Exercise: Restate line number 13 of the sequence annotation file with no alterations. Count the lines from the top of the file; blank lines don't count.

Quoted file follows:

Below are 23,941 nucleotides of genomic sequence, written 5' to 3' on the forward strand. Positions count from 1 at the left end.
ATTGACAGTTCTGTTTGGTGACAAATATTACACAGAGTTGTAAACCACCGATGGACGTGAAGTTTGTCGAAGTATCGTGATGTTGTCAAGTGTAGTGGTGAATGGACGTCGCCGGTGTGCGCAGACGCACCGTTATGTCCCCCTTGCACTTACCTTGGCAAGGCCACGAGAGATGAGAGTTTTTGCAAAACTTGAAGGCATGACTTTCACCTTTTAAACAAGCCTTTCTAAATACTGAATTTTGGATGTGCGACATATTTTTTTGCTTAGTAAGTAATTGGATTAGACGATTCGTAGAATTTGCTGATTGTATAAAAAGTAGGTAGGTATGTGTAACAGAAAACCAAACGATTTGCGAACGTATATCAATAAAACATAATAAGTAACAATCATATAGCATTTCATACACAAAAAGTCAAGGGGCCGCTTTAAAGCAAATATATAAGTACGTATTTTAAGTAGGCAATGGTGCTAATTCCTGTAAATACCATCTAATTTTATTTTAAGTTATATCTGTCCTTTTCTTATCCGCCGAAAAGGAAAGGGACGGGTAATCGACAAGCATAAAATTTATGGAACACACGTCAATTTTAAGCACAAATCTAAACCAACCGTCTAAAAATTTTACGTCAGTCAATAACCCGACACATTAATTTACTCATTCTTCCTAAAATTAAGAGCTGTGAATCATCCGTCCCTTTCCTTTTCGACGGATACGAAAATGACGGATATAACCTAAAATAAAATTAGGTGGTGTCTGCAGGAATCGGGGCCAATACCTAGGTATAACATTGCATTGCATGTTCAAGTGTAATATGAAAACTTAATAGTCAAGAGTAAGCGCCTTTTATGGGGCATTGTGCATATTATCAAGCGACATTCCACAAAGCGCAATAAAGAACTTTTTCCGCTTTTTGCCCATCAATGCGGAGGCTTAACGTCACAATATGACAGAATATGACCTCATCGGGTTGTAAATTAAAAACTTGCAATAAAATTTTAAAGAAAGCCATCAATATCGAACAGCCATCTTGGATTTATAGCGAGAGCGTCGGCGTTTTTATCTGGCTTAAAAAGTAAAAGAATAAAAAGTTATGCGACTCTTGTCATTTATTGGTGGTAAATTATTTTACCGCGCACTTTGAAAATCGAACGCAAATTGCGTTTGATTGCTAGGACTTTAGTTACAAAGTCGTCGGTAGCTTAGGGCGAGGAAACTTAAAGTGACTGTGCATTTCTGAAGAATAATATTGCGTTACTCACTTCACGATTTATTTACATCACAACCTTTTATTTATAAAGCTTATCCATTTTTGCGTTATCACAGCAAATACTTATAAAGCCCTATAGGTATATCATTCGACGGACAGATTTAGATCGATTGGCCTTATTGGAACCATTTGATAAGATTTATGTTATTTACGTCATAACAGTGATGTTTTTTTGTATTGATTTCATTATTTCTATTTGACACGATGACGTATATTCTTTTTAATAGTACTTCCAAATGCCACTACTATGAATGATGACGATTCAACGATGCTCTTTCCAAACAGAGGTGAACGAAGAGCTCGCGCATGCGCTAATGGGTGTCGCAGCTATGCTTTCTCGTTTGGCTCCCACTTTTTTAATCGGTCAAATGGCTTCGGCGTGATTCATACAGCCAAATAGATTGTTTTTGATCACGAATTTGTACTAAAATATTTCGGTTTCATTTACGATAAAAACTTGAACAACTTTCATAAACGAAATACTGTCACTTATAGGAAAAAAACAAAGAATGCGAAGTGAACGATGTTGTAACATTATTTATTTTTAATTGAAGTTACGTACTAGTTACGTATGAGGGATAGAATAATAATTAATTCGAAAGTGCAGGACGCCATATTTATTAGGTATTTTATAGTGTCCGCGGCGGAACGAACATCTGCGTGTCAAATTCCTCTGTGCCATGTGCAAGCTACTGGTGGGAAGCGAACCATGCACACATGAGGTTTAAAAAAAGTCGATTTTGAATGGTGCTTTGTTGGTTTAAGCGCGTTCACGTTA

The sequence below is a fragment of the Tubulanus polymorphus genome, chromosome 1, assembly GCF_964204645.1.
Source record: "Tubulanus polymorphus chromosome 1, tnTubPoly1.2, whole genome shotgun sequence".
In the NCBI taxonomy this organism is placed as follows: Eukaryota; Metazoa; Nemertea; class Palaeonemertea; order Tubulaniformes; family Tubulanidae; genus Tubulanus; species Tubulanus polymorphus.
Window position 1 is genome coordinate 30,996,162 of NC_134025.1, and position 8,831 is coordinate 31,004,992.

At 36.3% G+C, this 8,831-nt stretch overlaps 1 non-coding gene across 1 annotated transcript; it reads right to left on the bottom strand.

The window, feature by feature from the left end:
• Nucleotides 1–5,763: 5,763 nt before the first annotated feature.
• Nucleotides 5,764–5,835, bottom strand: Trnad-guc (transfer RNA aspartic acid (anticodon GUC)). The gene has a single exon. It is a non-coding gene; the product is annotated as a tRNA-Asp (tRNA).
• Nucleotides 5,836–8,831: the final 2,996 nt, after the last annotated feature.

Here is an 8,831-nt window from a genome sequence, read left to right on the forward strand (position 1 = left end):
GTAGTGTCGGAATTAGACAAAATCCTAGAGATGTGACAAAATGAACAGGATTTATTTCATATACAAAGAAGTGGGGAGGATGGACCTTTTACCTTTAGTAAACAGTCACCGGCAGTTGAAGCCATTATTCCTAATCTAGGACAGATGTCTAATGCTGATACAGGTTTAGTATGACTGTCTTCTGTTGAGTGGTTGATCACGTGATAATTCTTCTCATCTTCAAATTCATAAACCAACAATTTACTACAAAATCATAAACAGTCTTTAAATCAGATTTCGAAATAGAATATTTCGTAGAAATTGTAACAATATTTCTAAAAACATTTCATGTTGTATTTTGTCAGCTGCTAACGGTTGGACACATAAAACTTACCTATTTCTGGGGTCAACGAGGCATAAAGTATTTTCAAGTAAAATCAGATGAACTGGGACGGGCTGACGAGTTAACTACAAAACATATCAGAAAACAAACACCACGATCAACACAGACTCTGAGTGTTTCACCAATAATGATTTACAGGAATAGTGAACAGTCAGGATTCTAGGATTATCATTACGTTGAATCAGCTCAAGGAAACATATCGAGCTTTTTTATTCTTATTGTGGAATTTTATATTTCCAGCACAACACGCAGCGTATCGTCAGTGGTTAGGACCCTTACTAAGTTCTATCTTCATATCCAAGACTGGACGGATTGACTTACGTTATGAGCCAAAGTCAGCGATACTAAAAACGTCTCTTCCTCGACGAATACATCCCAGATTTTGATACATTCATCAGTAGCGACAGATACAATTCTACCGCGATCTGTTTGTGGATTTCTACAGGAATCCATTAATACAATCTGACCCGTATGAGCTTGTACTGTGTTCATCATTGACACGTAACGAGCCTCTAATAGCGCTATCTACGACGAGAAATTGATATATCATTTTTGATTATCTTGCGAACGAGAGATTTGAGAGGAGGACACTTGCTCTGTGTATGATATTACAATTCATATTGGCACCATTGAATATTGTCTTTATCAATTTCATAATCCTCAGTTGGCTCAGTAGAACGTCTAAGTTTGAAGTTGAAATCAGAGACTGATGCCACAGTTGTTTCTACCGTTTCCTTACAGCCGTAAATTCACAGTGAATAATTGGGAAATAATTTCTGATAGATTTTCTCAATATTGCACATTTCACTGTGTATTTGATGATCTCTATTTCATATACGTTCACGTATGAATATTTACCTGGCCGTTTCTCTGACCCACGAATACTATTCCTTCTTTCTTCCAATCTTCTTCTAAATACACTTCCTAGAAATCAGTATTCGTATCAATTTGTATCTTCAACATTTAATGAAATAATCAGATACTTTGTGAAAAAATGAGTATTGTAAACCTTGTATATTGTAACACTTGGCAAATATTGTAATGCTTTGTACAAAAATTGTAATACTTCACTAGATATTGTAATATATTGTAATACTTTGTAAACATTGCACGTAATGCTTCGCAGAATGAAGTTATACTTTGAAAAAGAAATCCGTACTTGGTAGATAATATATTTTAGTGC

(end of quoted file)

GTAGTGTCGGAATTAGACAAAATCCTAGAGATGTGACAAAATGAACAGGATTTATTTCATATACAAAGAAGTGGGGAGGATGGACCTTTTACCTTTAGTAAACAGTCACCGGCAGTTGAAGCCATTATTCCTAATCTAGGACAGATGTCTAATGCTGATACAGGTTTAGTATGACTGTCTTCTGTTGAGTGGTTGATCACGTGATAATTCTTCTCATCTTCAAATTCATAAACCAACAATTTACTACAAAATCATAAACAGTCTTTAAATCAGATTTCGAAATAGAATATTTCGTAGAAATTGTAACAATATTTCTAAAAACATTTCATGTTGTATTTTGTCAGCTGCTAACGGTTGGACACATAAAACTTACCTATTTCTGGGGTCAACGAGGCATAAAGTATTTTCAAGTAAAATCAGATGAACTGGGACGGGCTGACGAGTTAACTACAAAACATATCAGAAAACAAACACCACGATCAACACAGACTCTGAGTGTTTCACCAATAATGATTTACAGGAATAGTGAACAGTCAGGATTCTAGGATTATCATTACGTTGAATCAGCTCAAGGAAACATATCGAGCTTTTTTATTCTTATTGTGGAATTTTATATTTCCAGCACAACACGCAGCGTATCGTCAGTGGTTAGGACCCTTACTAAGTTCTATCTTCATATCCAAGACTGGACGGATTGACTTACGTTATGAGCCAAAGTCAGCGATACTAAAAACGTCTCTTCCTCGACGAATACATCCCAGATTTTGATACATTCATCAGTAGCGACAGATACAATTCTACCGCGATCTGTTTGTGGATTTCTACAGGAATCCATTAATACAATCTGACCCGTATGAGCTTGTACTGTGTTCATCATTGACACGTAACGAGCCTCTAATAGCGCTATCTACGACGAGAAATTGATATATCATTTTTGATTATCTTGCGAACGAGAGATTTGAGAGGAGGACACTTGCTCTGTGTATGATATTACAATTCATATTGGCACCATTGAATATTGTCTTTATCAATTTCATAATCCTCAGTTGGCTCAGTAGAACGTCTAAGTTTGAAGTTGAAATCAGAGACTGATGCCACAGTTGTTTCTACCGTTTCCTTACAGCCGTAAATTCACAGTGAATAATTGGGAAATAATTTCTGATAGATTTTCTCAATATTGCACATTTCACTGTGTATTTGATGATCTCTATTTCATATACGTTCACGTATGAATATTTACCTGGCCGTTTCTCTGACCCACGAATACTATTCCTTCTTTCTTCCAATCTTCTTCTAAATACACTTCCTAGAAATCAGTATTCGTATCAATTTGTATCTTCAACATTTAATGAAATAATCAGATACTTTGTGAAAAAATGAGTATTGTAAACCTTGTATATTGTAACACTTGGCAAATATTGTAATGCTTTGTACAAAAATTGTAATACTTCACTAGATATTGTAATATATTGTAATACTTTGTAAACATTGCACGTAATGCTTCGCAGAATGAAGTTATACTTTGAAAAAGAAATCCGTACTTGGTAGATAATATATTTTAGTGC